WASHINGTON (AP) -- North Korea has agreed to suspend uranium enrichment and nuclear and long-range missile tests in a breakthrough in negotiations with the United States, which is set to provide food aid in return.
The rare simultaneous announcements Wednesday by the two longtime adversaries could clear the way for resumption of multi-nation disarmament-for-aid talks that the North withdrew from in 2009.
In a key concession, North Korea said it had agreed to allow International Atomic Energy Agency inspectors to verify and monitor a moratorium on uranium enrichment activities at its main Yongbyon nuclear complex, a program that the North unveiled to visiting U.S. academics in 2010.
Uranium enrichment could give it a second route to manufacture nuclear weapons, in addition to its existing plutonium-based program. At low levels, uranium can be used in power reactors, but at higher levels it can be used in nuclear bombs. The North has conducted two nuclear tests since 2006 and a long-range rocket test, in defiance of United Nations Security Council resolutions.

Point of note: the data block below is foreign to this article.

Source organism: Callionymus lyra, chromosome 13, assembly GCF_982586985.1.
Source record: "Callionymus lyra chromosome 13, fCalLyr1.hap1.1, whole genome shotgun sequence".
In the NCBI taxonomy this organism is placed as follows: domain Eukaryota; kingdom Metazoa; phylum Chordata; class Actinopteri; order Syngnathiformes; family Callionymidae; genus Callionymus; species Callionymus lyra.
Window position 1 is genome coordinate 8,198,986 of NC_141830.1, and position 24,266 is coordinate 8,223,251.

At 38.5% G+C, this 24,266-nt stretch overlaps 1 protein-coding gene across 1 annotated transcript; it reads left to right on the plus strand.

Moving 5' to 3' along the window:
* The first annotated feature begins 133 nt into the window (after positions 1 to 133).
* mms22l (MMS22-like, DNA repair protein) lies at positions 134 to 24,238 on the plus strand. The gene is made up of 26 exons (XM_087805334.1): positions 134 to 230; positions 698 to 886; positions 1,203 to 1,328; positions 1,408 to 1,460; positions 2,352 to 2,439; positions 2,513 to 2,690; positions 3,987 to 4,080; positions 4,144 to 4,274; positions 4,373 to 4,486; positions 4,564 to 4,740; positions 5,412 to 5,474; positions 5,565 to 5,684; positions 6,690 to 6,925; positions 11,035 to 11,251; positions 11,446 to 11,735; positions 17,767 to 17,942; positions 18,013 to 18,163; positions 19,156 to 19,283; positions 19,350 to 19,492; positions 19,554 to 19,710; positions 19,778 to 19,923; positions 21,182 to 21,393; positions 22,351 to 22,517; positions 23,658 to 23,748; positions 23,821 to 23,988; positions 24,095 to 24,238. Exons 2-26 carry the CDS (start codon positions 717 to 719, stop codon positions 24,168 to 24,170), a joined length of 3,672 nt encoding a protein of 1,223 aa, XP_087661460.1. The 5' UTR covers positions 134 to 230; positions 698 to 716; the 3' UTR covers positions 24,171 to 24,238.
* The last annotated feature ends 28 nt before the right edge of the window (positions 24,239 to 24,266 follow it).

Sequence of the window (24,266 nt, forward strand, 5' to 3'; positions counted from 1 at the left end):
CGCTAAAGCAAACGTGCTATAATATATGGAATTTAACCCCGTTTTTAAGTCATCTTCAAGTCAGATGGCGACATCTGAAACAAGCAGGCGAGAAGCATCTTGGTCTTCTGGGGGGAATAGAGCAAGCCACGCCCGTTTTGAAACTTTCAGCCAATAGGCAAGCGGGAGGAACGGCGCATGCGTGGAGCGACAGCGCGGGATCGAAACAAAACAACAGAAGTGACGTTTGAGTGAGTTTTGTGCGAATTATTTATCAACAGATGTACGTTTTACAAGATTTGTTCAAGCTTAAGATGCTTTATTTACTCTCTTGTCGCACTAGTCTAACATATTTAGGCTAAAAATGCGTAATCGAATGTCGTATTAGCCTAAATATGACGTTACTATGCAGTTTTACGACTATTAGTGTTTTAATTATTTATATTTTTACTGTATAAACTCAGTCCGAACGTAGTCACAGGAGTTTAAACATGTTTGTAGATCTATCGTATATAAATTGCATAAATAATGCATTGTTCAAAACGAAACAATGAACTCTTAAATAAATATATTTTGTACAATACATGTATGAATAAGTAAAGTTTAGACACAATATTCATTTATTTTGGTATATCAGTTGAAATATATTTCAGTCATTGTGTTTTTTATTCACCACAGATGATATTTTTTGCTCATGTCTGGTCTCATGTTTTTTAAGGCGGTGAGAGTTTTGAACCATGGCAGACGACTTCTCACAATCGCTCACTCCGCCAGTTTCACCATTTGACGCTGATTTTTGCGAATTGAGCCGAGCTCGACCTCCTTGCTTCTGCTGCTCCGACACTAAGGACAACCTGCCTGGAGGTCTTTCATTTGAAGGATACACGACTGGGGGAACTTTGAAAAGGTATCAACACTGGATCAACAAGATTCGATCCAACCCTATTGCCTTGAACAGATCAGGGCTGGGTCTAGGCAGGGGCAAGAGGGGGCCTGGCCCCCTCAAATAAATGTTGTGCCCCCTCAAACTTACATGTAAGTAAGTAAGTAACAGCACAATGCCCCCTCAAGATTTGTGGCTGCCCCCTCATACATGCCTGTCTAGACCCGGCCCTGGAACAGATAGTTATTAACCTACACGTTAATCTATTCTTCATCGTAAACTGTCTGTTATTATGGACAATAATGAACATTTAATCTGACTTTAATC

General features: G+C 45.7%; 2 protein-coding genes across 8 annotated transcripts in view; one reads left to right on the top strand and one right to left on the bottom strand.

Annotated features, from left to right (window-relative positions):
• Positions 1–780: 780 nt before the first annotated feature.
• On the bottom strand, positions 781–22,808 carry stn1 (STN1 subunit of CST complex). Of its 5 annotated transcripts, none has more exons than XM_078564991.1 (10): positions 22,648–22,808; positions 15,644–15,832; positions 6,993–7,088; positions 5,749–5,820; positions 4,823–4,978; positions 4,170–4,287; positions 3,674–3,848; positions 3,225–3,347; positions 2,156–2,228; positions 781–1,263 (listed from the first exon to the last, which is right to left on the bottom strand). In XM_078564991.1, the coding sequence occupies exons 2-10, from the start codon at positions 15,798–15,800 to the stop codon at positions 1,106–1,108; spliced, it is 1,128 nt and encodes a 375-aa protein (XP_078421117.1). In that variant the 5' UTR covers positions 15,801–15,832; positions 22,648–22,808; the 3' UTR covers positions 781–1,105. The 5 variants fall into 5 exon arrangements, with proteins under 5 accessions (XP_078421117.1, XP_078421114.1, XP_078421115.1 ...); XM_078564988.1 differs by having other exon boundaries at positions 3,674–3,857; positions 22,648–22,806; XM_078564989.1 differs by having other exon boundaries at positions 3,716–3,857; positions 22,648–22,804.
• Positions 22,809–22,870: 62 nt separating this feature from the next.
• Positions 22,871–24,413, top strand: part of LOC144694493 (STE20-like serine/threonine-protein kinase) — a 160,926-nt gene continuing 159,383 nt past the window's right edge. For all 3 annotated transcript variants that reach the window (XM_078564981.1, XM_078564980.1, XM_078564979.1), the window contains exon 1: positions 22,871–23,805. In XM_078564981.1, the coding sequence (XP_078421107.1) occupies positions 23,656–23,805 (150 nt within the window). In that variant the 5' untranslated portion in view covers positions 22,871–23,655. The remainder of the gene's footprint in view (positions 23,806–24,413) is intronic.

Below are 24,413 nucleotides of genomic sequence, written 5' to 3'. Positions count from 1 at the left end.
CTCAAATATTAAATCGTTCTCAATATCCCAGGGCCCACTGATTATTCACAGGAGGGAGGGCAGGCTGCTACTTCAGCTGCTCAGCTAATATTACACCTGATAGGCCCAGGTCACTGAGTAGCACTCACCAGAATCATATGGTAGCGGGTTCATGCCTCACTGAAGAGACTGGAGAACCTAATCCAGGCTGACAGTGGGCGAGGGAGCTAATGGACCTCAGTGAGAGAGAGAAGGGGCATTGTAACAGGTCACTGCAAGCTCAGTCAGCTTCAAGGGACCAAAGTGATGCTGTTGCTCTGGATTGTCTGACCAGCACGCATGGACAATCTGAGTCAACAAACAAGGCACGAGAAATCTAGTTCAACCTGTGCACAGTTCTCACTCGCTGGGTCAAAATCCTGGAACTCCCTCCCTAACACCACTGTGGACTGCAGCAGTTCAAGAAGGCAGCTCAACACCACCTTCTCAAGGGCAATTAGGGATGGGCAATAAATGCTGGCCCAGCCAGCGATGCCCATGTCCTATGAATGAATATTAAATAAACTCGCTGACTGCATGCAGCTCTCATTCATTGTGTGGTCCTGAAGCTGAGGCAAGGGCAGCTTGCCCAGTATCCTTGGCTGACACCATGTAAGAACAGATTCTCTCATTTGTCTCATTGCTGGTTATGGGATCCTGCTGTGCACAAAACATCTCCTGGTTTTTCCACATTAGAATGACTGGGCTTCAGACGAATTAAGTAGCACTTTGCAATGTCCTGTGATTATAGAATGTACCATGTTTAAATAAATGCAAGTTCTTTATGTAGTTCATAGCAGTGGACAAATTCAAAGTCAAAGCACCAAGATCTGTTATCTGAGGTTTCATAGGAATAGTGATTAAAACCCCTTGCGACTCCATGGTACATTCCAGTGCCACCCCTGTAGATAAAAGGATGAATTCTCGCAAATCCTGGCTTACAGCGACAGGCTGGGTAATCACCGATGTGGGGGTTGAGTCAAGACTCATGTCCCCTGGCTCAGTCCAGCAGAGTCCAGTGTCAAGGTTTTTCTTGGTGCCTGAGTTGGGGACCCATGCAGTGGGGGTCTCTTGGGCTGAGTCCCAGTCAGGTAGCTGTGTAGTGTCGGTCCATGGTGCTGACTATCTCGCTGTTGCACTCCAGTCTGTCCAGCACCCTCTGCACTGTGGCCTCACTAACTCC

IAEA monitors will also confirm disablement of a nuclear reactor at Yongbyon and associated facilities, the U.S. said.
The North's statement on the agreement was issued by its state-run news agency. It was slightly different, but released at the same time as the U.S. announcement.